Meyer Robert K GS-9 99 CES/CECT wrote:
> in current editions of her Complete Poems (and also the "Academy of
> American Poets" web site: www.poets.org ) have it as:
> I'm Nobody! Who are you?
> Are you--Nobody--too?
> Then there's a pair of us?
> Don't tell! they'd advertise--you know!
> How dreary--to be--Somebody!
> How public--like a Frog--
> To tell one's name--the livelong June--
> To an admiring Bog!
> ...which, I think, sounds weird. I did, however, recently buy a one-volume
> reprint of the first few books of her poems, maybe from the 1890s; and the
> version of the poem in there has the "banish us" phrase in it. Do you, or
> anyone else, know what's going on? Like was it some editor changed it? And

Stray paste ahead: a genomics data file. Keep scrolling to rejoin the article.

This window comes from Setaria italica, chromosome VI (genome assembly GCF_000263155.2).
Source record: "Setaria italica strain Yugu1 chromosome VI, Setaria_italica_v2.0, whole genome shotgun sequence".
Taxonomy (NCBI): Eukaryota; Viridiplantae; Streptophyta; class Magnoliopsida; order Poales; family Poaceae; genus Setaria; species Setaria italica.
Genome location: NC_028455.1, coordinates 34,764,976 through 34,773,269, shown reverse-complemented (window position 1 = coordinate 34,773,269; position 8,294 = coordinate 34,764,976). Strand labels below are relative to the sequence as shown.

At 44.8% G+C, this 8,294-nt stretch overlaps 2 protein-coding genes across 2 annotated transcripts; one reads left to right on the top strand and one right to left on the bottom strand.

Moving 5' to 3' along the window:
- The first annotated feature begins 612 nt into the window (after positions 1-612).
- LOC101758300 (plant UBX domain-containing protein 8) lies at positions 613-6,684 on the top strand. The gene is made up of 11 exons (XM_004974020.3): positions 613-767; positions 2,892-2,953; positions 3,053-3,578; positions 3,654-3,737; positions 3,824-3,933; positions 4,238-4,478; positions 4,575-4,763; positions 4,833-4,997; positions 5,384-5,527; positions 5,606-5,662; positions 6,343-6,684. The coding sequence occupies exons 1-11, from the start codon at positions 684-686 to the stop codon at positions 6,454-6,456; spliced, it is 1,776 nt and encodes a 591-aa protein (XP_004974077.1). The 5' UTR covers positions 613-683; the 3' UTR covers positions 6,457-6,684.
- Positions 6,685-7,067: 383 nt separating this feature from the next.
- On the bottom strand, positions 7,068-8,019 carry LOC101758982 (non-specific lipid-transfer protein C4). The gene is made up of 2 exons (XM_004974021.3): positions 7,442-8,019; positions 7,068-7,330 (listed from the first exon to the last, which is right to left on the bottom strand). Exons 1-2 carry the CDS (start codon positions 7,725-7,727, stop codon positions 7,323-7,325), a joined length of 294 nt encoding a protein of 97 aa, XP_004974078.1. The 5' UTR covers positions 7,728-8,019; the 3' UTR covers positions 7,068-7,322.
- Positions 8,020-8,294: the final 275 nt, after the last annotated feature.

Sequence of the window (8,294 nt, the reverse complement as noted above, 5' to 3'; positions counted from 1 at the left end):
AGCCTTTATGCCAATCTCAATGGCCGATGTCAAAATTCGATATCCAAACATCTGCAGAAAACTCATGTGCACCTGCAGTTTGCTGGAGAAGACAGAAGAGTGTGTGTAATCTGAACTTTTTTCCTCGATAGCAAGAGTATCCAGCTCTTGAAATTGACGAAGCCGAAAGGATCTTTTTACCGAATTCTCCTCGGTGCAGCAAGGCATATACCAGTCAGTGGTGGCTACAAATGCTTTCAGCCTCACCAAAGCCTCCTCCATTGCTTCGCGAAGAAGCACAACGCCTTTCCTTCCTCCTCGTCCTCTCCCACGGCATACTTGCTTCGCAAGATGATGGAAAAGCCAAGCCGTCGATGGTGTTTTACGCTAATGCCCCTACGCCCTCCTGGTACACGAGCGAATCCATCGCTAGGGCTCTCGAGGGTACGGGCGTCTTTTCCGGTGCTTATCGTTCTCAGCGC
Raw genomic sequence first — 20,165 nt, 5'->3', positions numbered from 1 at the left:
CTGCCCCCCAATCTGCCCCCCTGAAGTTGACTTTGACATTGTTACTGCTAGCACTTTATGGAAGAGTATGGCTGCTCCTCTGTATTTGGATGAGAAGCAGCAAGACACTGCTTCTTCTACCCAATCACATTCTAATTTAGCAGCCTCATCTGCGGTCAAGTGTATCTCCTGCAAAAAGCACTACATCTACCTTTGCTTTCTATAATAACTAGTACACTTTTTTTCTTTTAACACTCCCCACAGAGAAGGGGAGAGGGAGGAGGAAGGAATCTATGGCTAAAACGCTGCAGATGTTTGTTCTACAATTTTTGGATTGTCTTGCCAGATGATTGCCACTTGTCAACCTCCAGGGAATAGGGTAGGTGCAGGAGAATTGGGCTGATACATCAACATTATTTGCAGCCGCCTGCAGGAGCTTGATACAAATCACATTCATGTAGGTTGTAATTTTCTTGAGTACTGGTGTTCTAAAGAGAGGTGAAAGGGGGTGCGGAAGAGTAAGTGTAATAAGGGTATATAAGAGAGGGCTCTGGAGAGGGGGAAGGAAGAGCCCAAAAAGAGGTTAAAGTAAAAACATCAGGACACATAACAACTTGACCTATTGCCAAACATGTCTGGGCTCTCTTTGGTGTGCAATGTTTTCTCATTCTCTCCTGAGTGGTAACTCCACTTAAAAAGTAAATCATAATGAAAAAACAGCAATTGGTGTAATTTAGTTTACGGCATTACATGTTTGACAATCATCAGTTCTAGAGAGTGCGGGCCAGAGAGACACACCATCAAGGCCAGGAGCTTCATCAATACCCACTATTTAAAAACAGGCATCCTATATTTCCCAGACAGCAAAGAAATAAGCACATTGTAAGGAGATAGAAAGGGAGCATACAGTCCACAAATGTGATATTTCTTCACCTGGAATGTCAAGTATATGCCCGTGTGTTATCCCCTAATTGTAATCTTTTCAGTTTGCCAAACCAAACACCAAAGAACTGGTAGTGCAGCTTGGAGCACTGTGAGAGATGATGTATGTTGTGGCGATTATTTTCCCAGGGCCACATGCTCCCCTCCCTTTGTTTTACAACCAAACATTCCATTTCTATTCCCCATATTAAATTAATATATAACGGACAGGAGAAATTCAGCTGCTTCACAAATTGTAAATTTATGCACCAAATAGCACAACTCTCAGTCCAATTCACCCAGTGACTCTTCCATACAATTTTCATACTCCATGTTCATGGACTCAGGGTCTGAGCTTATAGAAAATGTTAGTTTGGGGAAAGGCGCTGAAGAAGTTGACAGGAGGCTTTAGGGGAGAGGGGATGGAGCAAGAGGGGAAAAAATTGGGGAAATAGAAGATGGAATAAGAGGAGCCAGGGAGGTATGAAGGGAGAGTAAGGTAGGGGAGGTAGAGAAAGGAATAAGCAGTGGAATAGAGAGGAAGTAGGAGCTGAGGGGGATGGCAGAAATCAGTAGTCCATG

> if that, which version of line 4 is the real thing? I personally hope that
> the "banish us" version is the more accurate one because it makes more
> sense, to me at least.
R. W. Franklin is the editor you'll want to look at. He has a two vol (1981)
edition of manuscript facsimiles, a three vol (1998) poems with variations, and
a one vol (1999) poems. The genealogy of the poems is complex. Franklin's
introductions require more than one reading, and even then ... But, I'll bet if
you look in the 1998, you'll get a quick history of the banish/advertisement
business. His apparatus is good and he has a table referring to Johnson's
numbers. (I just grabbed an online text.)
There are those who argue that each dash should be printed to reflect its length
and shape (wavy or straight). Tooooo obsessive for me.